Do you own a drone? Though the legal landscape is changing fast, there are best practices and regulations for drone usage, whether you’re having fun in your backyard or using it for your photography business or farm.
Use your drone safely
Drones are also known as unmanned aircraft systemor UASs Whether you’re having fun in your backyard or using it for commercial purposes such as photography or precision agriculture you are responsible for flying your drone safely.
Know BeforeYou Fly is a nonprofit educational campaign founded by the Association for Unmanned Vehicle Systems International (AUVSI) and the Academy of Model Aeronautics (AMA) in partnership with the Federal Aviation Administration (FAA) to educate prospective users about the safe and responsible operation of a drone. The group offers safety guidelines for drone use.
Keep your drone below 400 feet.
Keep your drone within eyesight at all times.
Your drone should not fly nearer than 25 feet to individuals or animals or vulnerable property.
Contact the airport control tower before flying within 5 miles of an airport or heliport.
Do not fly over sensitive infrastructure or property such as power stations, water treatment plants, heavily traveled roadways, etc.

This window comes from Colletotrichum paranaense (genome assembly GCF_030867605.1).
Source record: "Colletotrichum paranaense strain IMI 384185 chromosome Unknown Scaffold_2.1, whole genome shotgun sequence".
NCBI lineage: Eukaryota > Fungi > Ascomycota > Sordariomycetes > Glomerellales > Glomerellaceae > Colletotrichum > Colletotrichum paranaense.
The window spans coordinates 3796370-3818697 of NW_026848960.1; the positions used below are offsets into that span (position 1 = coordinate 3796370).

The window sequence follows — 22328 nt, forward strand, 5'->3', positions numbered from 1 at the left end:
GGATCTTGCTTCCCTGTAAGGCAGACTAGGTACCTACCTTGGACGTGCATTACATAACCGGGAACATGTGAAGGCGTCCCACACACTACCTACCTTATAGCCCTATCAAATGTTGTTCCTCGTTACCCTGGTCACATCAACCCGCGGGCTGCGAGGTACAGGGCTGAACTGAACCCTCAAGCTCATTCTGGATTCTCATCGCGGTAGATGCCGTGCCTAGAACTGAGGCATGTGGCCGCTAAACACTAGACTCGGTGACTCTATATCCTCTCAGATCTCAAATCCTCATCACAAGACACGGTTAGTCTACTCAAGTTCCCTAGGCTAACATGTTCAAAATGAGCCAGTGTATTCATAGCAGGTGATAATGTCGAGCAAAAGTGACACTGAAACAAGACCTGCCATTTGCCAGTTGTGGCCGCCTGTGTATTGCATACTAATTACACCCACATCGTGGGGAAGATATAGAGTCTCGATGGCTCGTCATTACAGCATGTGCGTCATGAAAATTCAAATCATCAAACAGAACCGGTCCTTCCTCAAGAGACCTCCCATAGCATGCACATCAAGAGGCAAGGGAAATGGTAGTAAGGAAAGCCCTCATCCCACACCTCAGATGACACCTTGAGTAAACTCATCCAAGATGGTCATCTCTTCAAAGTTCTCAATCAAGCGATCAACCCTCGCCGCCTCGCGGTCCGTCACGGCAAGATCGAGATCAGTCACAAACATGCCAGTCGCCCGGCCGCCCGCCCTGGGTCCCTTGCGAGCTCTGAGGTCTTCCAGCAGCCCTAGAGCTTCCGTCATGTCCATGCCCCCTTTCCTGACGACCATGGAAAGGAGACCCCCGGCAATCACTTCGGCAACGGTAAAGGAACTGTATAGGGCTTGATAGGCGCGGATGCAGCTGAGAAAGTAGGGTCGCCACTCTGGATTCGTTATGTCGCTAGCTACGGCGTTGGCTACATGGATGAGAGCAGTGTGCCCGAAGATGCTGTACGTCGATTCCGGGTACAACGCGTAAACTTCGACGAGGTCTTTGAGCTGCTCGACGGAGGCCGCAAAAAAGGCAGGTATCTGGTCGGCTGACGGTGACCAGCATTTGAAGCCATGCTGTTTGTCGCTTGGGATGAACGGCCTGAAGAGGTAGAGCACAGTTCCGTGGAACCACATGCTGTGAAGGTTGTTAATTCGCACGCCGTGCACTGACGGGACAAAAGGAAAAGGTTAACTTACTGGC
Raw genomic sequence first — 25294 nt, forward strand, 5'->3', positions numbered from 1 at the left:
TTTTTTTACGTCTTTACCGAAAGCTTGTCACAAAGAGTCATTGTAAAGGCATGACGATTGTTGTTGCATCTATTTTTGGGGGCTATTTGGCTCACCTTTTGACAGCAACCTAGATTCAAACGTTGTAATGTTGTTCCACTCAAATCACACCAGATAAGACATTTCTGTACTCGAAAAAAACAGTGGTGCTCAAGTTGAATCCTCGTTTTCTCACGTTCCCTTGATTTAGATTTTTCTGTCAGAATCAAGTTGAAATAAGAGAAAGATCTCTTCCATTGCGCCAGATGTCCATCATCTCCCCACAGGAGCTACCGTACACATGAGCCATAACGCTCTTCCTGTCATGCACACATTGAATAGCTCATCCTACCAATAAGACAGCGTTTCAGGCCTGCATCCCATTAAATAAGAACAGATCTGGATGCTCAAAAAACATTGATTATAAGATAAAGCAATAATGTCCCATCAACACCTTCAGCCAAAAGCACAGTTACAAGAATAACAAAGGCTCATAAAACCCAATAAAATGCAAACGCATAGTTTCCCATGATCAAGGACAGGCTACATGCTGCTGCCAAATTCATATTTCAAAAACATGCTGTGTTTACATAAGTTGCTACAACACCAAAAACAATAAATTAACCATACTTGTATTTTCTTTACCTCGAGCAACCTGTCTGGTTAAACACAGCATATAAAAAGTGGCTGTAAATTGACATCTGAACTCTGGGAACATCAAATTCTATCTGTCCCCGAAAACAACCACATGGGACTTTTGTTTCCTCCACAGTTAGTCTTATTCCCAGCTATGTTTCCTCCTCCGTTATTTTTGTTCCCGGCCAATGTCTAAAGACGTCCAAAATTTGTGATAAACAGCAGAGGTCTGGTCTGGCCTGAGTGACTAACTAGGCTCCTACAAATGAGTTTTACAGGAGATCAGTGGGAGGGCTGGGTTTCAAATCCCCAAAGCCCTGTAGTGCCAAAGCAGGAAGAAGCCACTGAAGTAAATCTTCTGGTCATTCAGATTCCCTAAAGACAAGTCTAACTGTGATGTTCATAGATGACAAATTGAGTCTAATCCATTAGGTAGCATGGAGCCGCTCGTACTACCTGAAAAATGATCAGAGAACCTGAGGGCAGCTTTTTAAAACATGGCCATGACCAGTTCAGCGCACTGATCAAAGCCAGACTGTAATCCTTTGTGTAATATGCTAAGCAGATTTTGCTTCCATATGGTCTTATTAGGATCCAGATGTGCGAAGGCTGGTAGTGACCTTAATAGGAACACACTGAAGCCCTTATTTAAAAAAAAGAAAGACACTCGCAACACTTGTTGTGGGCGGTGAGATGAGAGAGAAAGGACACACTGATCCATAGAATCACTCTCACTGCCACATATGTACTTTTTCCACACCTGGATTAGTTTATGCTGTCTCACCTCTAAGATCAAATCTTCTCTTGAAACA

What are the federal regulations concerning drones?
The FAA authorizes commercial uses for drones on a case-by-case basis and you may not use your drone for commercial purposes without express permission.
You do not need FAA approval to fly a drone for recreation or hobby. FAA guidelines also say that drones should be flown a sufficient distance from populated areas and full-scale aircraft; should be kept within visual line of sight of the operator; should weigh less than 55 pounds unless certified by an aero-modelling community-based organization; and cannot be used for business purposes, such as farming.
Effective Dec. 21, 2015, if your drone weighs more than 0.55 pounds you must register it with the FAA’s Unmanned Aircraft System before flying it outdoors. People who previously operated their drones must register by Feb. 19, 2016; people who do not register could face civil and criminal penalties.
The District of Columbia and cities and towns within a 30-mile radius of Ronald Reagan Washington National Airport are a “no drone zone.”